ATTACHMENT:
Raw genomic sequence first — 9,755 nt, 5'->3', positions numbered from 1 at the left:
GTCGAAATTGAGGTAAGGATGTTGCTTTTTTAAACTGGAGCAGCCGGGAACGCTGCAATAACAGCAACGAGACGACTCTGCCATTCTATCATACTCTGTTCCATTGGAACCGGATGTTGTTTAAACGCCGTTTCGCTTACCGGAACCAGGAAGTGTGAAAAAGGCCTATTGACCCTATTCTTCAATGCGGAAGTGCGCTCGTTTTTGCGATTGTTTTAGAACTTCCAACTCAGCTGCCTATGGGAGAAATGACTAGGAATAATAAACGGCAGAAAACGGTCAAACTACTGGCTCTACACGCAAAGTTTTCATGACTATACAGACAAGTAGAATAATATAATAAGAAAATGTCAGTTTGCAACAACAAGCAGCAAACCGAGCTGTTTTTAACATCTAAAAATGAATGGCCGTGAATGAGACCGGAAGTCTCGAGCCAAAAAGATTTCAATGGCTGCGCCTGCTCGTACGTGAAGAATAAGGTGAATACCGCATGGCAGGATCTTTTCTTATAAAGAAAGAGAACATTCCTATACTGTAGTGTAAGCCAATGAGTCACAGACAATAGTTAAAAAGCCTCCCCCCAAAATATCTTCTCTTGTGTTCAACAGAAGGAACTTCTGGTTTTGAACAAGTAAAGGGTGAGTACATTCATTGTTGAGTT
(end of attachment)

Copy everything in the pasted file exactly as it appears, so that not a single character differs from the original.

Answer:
Raw genomic sequence first — 9,755 nt, 5'->3', positions numbered from 1 at the left:
GTCGAAATTGAGGTAAGGATGTTGCTTTTTTAAACTGGAGCAGCCGGGAACGCTGCAATAACAGCAACGAGACGACTCTGCCATTCTATCATACTCTGTTCCATTGGAACCGGATGTTGTTTAAACGCCGTTTCGCTTACCGGAACCAGGAAGTGTGAAAAAGGCCTATTGACCCTATTCTTCAATGCGGAAGTGCGCTCGTTTTTGCGATTGTTTTAGAACTTCCAACTCAGCTGCCTATGGGAGAAATGACTAGGAATAATAAACGGCAGAAAACGGTCAAACTACTGGCTCTACACGCAAAGTTTTCATGACTATACAGACAAGTAGAATAATATAATAAGAAAATGTCAGTTTGCAACAACAAGCAGCAAACCGAGCTGTTTTTAACATCTAAAAATGAATGGCCGTGAATGAGACCGGAAGTCTCGAGCCAAAAAGATTTCAATGGCTGCGCCTGCTCGTACGTGAAGAATAAGGTGAATACCGCATGGCAGGATCTTTTCTTATAAAGAAAGAGAACATTCCTATACTGTAGTGTAAGCCAATGAGTCACAGACAATAGTTAAAAAGCCTCCCCCCAAAATATCTTCTCTTGTGTTCAACAGAAGGAACTTCTGGTTTTGAACAAGTAAAGGGTGAGTACATTCATTGTTGAGTT